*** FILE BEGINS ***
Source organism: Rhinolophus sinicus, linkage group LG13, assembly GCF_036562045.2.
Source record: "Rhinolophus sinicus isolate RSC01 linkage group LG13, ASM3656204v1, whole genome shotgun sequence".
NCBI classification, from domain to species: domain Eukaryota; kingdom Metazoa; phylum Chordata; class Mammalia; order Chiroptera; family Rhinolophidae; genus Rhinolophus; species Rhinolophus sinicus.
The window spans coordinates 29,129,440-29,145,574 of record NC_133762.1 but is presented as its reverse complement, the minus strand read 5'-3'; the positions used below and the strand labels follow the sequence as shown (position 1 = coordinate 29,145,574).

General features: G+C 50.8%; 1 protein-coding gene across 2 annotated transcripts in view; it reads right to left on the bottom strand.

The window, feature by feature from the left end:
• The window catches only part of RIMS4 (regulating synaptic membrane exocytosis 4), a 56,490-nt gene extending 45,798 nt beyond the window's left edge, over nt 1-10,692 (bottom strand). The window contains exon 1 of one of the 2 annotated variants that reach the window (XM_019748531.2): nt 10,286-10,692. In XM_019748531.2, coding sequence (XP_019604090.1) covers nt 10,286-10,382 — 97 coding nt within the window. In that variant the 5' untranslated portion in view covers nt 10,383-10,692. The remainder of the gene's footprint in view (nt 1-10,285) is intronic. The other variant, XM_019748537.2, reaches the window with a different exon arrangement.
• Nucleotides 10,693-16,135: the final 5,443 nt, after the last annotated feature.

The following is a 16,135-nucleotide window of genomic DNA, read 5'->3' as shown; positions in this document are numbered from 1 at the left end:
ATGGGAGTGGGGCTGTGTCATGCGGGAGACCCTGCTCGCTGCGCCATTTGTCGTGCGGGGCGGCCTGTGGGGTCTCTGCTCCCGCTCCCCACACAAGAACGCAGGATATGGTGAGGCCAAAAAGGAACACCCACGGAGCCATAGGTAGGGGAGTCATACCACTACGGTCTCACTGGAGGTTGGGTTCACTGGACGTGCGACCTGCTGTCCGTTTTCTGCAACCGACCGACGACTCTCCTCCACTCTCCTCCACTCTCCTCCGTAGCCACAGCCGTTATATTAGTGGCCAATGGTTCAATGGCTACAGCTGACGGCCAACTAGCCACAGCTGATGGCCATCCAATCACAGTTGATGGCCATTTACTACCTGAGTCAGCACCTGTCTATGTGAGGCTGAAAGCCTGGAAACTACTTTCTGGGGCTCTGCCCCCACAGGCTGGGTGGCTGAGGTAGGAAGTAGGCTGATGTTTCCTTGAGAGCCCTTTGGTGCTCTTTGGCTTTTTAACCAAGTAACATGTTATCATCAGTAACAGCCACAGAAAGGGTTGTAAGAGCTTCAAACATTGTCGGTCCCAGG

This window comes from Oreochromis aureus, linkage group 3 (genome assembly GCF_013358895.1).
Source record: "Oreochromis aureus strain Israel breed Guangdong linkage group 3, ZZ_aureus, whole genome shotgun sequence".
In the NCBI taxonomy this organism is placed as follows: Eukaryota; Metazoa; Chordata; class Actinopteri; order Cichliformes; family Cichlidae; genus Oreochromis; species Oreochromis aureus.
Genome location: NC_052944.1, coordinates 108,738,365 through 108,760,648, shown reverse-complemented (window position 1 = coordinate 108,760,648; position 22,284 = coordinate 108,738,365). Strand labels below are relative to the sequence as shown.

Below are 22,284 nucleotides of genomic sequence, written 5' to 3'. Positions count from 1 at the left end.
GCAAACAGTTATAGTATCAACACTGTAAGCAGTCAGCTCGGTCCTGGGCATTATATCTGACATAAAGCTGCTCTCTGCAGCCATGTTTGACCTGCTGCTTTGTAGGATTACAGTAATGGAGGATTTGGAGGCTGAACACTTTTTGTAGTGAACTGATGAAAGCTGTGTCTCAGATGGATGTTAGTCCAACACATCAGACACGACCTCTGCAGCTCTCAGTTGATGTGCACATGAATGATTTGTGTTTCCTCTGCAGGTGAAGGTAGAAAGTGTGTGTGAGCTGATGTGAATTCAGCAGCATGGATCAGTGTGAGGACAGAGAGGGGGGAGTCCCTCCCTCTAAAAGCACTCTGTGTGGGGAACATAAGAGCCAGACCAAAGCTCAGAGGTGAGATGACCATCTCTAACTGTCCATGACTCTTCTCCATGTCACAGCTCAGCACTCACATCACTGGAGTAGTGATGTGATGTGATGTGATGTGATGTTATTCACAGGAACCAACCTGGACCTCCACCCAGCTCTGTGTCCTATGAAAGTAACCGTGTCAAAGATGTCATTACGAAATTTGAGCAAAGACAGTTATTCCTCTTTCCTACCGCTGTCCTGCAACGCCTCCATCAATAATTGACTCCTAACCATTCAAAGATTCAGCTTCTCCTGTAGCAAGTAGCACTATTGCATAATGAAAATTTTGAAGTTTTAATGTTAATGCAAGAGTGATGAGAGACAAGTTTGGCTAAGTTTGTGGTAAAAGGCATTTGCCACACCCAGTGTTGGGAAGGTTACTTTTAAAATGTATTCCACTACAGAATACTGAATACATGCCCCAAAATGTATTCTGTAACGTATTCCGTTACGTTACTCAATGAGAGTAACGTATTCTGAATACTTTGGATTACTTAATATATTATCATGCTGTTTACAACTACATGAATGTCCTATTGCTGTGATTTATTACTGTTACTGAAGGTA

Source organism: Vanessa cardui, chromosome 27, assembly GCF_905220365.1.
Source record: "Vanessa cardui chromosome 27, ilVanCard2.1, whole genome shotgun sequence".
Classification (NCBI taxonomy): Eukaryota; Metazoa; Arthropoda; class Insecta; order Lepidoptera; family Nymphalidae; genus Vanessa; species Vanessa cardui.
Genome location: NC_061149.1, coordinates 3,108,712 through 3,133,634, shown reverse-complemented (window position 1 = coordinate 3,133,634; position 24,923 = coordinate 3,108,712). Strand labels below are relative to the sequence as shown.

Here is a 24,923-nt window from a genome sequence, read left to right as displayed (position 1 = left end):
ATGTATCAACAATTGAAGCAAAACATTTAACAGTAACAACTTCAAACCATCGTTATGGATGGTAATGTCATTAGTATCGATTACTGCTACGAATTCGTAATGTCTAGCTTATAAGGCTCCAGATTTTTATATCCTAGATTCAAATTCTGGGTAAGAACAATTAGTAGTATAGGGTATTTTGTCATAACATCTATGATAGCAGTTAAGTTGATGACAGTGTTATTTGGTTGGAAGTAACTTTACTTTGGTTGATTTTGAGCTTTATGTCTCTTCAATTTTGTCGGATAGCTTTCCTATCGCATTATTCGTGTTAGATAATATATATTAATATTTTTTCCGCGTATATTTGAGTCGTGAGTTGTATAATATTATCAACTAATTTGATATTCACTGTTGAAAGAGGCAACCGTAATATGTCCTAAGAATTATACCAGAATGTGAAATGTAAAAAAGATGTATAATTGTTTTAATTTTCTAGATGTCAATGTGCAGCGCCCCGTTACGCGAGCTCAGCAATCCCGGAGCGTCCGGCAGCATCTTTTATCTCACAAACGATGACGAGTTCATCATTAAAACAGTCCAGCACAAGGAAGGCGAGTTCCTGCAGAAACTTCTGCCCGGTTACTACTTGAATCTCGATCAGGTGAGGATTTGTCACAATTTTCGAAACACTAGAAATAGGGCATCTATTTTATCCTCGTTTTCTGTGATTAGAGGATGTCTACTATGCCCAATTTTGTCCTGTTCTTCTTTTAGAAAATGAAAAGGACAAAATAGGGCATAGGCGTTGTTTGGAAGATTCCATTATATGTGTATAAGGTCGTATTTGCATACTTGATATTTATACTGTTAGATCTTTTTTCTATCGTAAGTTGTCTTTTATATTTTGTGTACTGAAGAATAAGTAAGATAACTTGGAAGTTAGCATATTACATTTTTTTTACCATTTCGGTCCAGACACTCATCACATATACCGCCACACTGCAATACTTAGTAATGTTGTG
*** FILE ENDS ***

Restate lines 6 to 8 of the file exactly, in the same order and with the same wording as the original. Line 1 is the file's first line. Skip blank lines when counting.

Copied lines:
The window, feature by feature from the left end:
• The window catches only part of RIMS4 (regulating synaptic membrane exocytosis 4), a 56,490-nt gene extending 45,798 nt beyond the window's left edge, over nt 1-10,692 (bottom strand). The window contains exon 1 of one of the 2 annotated variants that reach the window (XM_019748531.2): nt 10,286-10,692. In XM_019748531.2, coding sequence (XP_019604090.1) covers nt 10,286-10,382 — 97 coding nt within the window. In that variant the 5' untranslated portion in view covers nt 10,383-10,692. The remainder of the gene's footprint in view (nt 1-10,285) is intronic. The other variant, XM_019748537.2, reaches the window with a different exon arrangement.
• Nucleotides 10,693-16,135: the final 5,443 nt, after the last annotated feature.